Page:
The reason for the priests' hostility to the young prince was the fact that Tiye, his mother, an Israelite, was not the legitimate heiress to the throne. She couldn't therefore be accepted as a consort for the state god Amun. If Tiye's son acceded to the throne, this would be regarded as forming a new dynasty of non-Amunite kings over Egypt. During his early years, his mother kept Amenhotep away from both the royal residences at Memphis and Thebes. He spent his childhood at the border city of Zarw, nursed by the wife of the queen's younger brother, General Aye. Later, Amenhotep was moved to Heliopolis, north of Cairo, to receive his education under the supervision of Anen, the priest of Ra, who was the elder brother of Queen Tiye.

Young Amenhotep first appeared at the capital city of Thebes when he reached the age of sixteen. There he met Nefertiti, his half-sister, daughter of Sitamun, and fell in love with her. Tiye, his mother, encouraged this relationship, realizing that his marriage to Nefertiti, the heiress, was the only way he could gain the right to follow his father on the throne.

Akhenaten Co-Regent

Following his marriage to Nefertiti, Amenhotep III decided to make Amenhotep his co-regent which upset the priests of Amun. The conflict between Amenhotep III and the priests had started sixteen years earlier as a result of his marriage to Tiye, an Israelite, daughter of Yuya and Tuya. During his reign, Nefertiti was active in supporting her husband, Amenhotep, and was more prominently seen at official occasions as well as on all monuments. However, the climate of hostility that surrounded Amenhotep at the time of his birth surfaced again after his appointment as CO-regent On joining his father on the throne Amenhotep became Amenhotep IV. The Amun priesthood opposed this appointment, and openly challenged Amenhotep III's decision.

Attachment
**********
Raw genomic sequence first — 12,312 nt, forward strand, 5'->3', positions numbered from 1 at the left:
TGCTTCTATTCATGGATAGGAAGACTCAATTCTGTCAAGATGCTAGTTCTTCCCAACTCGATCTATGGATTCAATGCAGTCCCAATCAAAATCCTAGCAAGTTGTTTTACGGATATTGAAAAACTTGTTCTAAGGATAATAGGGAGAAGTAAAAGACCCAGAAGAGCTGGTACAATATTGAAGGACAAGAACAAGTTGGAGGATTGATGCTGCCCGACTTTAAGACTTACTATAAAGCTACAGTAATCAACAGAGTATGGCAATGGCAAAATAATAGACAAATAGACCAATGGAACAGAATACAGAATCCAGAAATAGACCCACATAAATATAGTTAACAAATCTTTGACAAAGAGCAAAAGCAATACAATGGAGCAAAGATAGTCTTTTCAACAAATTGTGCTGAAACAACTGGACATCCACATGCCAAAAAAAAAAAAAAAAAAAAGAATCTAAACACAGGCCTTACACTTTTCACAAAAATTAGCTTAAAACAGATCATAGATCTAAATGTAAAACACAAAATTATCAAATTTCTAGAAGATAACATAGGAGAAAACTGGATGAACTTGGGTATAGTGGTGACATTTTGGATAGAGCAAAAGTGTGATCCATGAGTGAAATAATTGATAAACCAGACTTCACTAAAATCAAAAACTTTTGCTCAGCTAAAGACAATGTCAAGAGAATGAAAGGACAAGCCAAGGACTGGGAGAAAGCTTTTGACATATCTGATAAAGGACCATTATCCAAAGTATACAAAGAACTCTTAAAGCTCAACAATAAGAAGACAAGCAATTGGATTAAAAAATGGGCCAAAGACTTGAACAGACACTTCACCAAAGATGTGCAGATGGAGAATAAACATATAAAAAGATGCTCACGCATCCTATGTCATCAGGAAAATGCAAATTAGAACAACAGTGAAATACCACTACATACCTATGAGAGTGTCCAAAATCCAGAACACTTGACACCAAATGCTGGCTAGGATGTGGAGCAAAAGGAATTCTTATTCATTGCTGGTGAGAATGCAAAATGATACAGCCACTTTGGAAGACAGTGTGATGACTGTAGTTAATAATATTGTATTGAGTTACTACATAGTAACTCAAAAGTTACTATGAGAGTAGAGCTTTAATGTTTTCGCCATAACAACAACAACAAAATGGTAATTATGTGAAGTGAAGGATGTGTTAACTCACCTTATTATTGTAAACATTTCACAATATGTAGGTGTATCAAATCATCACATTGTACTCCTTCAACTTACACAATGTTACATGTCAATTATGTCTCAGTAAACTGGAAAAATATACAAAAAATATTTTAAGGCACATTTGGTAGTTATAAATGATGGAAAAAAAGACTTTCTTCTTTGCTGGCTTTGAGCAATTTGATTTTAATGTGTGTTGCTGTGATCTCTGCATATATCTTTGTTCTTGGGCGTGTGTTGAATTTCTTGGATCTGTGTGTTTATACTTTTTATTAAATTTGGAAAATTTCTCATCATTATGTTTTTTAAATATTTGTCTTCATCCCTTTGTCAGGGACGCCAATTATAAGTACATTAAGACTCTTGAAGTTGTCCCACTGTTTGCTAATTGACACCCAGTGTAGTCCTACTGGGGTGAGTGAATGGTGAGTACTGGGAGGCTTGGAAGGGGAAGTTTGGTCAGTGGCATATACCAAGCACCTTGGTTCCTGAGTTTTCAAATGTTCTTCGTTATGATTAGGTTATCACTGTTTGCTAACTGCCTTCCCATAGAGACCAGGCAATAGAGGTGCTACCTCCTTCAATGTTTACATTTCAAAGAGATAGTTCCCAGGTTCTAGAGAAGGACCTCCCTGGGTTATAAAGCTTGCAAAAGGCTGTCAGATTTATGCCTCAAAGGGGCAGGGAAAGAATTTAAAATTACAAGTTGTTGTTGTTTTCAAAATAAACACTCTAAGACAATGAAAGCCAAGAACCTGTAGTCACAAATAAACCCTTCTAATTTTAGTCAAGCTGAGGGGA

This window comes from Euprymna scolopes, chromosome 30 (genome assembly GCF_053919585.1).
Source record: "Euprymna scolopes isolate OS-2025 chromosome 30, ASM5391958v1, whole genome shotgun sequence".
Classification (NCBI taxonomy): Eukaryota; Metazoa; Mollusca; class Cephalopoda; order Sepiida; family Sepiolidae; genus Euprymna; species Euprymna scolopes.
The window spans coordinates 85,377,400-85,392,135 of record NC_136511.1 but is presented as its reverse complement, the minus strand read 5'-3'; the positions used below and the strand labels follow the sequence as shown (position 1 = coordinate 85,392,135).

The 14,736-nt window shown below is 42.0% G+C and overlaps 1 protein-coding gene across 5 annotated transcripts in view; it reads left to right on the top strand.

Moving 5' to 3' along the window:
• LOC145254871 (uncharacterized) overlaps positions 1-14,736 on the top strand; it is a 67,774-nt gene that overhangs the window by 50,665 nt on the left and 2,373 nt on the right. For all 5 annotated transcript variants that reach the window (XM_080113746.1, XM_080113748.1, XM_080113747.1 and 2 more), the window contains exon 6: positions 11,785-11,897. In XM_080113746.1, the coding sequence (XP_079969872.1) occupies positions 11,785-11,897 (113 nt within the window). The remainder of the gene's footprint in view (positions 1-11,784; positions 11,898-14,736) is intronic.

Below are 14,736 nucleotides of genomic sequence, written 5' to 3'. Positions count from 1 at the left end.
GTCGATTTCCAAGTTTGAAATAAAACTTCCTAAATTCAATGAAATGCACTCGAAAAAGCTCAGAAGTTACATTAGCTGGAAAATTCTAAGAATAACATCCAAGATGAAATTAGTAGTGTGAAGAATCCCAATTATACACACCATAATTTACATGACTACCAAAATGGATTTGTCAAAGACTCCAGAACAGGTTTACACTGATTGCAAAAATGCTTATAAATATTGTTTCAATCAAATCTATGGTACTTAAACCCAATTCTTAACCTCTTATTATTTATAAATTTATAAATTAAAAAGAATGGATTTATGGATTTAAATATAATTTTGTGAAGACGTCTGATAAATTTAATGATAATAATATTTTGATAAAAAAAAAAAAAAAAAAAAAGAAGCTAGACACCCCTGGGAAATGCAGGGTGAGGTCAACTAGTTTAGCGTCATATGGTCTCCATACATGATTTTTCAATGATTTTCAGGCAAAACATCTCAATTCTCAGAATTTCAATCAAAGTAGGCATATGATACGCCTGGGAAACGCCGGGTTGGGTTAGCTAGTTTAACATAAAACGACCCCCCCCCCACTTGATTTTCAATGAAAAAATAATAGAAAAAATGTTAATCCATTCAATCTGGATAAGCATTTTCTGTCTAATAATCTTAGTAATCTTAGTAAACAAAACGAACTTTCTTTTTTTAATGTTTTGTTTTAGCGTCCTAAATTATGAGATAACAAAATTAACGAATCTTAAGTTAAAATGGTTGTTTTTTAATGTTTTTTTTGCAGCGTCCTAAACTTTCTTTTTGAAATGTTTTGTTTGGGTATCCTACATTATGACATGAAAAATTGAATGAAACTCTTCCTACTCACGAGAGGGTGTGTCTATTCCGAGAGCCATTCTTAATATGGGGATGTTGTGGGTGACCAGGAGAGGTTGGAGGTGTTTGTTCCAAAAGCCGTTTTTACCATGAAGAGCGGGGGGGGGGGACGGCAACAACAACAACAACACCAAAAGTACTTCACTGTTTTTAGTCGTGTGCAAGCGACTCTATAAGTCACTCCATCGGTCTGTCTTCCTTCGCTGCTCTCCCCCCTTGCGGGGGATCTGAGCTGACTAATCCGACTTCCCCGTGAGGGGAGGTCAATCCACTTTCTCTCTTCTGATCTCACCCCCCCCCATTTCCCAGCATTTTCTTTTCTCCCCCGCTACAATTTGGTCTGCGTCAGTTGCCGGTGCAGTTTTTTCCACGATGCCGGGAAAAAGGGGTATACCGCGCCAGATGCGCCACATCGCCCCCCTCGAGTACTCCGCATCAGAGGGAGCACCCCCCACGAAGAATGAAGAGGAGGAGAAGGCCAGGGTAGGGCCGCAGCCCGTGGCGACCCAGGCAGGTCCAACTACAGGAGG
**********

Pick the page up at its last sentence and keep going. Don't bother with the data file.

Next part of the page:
When the priests of Amun objected to his appointment, the young CO-regent responded by building temples to his new God, Aten. He built three temples for Aten: one at the back end of the Karnak complex, another at Luxor near the Nile bank, and the third at Memphis. Amenhotep lV snubbed the Amun priests by not inviting them to any of the festivities in the early part of his co-regency and, in his fourth year, when he celebrated his bed festival jubilee, he banned all deities but his own God from the occasion. Twelve months later he made a further break with tradition by changing his name to Akhenaten in honor of his new deity. To the resentful Egyptian establishment, Aten was seen as a challenger who would replace the powerful State god, Amun, not falling under his domination. In the tense climate that prevailed, Tiye arranged a compromise by persuading her son to leave Thebes and establish a new capital at Amarna in Middle Egypt, on the east bank of the Nile.

A New City for Aten

The situation calmed down following Akhenaten's departure, while Amenhotep III ruled alone in Thebes. For the site of his new city at Amarna, Akhenaten chose a land that belonged to no god or goddess. The building started in his Year 4 and ended in Year 8; however he and his family moved from Thebes to Amarna in Year 6. At that point of land, the cliffs of the high desert receded from the river, leaving a great semi-circle about eight miles long and three miles broad. Here Akhenaten built his new capital, Akhetaten, the Horizon of Aten, where he and his followers would be free to worship their God. Huge boundary stelae, marking the limits of the city and recording the story of its foundation, were carved in the surrounding cliffs. Akhetaten was a capital city possessed of both dignity and architectural harmony. Its main streets ran parallel to the Nile with the most important of them, the King's Way, connecting the city's most prominent buildings, including the King's House, where Akhenaten and his family had their private residence. To the south of the house was the king's private temple to Aten.